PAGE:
President Evo Morales of Bolivia seems to be thriving on an alleged U.S. plot to overthrow him. There were arrests just before the summit and some killings of some alleged coup leaders. What’s going on in Bolivia?
You know, it is very unclear what’s happening there. There were some people caught with some significant weaponry, and did seem to have some diabolical plans in mind. So there are some real threats there, but it’s quite unclear where they come from and who they are backing. Bolivia is an area with fairly strong unrest, but also significant change is going on. The Morales government has really worked towards a more inclusive democracy. There are some difficulties in that.
Some provinces want to secede?
There’s a series of about five provinces that they call the "half moon," that’s on the eastern side of the country, and they are unhappy with the Morales government, and they would like to break up and form their own rule and have significant autonomy. So there’s a tension between these different provinces. This is another relationship that could change with Obama as president. We could see a shift in relations with Bolivia.
I don’t see the United States going back on trade agreements that are already signed but it will be difficult to push forward on these agreements. And it’s still going to be a difficult road ahead to pass the Colombian agreement, I believe.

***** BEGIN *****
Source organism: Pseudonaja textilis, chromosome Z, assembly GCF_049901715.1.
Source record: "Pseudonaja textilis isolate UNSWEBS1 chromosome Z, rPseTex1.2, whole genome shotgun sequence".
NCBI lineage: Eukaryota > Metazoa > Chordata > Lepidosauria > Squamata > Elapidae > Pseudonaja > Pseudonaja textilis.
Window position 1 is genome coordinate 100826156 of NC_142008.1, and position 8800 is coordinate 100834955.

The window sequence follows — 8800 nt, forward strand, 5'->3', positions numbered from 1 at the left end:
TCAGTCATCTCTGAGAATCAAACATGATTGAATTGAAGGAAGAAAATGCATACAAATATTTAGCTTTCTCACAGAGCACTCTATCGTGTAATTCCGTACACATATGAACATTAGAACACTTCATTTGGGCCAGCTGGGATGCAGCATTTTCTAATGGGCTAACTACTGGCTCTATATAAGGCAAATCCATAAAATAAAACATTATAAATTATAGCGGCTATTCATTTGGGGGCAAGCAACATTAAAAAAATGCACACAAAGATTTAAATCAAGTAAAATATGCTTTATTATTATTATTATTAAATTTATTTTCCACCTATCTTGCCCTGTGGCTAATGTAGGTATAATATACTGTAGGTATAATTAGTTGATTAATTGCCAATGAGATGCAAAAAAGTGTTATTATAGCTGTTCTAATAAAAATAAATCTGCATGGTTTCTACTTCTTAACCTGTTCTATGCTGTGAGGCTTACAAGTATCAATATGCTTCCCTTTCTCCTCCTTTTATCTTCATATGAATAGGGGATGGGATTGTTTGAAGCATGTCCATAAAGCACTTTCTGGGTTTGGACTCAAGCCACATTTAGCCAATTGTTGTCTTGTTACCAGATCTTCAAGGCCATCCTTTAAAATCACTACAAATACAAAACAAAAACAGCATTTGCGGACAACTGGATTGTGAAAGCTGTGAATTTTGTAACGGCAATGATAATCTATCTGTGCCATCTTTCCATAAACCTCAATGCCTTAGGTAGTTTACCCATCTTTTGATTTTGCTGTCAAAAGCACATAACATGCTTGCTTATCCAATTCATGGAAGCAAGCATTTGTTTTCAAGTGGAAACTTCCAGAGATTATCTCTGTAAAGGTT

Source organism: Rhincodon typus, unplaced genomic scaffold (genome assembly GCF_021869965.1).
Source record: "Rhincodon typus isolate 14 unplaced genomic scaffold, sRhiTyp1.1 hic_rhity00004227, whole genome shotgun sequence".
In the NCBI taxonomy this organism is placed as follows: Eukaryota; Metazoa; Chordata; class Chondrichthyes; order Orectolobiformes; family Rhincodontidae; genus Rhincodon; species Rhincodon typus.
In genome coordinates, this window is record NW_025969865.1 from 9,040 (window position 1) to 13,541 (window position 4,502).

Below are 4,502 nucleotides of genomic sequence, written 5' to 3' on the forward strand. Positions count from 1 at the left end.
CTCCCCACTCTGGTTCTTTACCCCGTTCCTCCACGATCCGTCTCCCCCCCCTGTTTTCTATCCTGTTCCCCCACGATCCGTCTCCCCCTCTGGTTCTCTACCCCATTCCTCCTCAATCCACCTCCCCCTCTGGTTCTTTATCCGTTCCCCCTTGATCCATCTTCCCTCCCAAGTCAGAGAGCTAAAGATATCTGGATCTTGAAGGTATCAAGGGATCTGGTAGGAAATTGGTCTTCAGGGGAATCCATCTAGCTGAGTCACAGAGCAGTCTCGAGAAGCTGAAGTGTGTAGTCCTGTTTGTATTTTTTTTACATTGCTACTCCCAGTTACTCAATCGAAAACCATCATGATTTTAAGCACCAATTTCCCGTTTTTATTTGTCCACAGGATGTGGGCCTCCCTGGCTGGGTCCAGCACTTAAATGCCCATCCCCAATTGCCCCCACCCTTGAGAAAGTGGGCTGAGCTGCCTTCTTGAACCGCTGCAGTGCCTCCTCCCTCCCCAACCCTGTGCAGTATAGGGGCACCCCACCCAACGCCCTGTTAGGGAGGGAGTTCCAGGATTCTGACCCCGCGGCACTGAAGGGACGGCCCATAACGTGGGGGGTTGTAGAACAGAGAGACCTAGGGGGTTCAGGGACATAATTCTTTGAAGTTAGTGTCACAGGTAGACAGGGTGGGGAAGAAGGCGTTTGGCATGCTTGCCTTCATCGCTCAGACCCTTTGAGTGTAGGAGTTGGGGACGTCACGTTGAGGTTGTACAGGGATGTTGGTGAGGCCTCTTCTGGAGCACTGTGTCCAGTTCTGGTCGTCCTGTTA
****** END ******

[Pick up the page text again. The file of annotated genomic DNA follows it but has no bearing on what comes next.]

Because it’s hard for them to blame Obama for all of this.
Right. It could be a fresh start there. One, Bolivia benefits from trade with the United States. They used to have trade preferences, which were taken away by the Bush administration, that really benefitted a large number of people that produced goods. We could see a benefit and closer ties because of the personal profiles of Morales and Obama. Morales comes from an indigenous background. He feels very strongly that a more open and inclusive society helps those who were discriminated against in the past by governments. And one could say that Obama too has come from a different type of background than George Bush, and has faced some of the issues that Morales feels, in our own country and history.
And Obama, being of mixed race, appeals to great numbers of peoples and races in Latin America, yes?
Obama shows that someone from any background can reach the highest post through hard work and through ambition. And that’s something that those in Latin America who face discrimination and face inequality really appreciate about the United States. That’s the American dream. That’s the good side of America to show to others. And the leaders did take that away from the summit, I believe.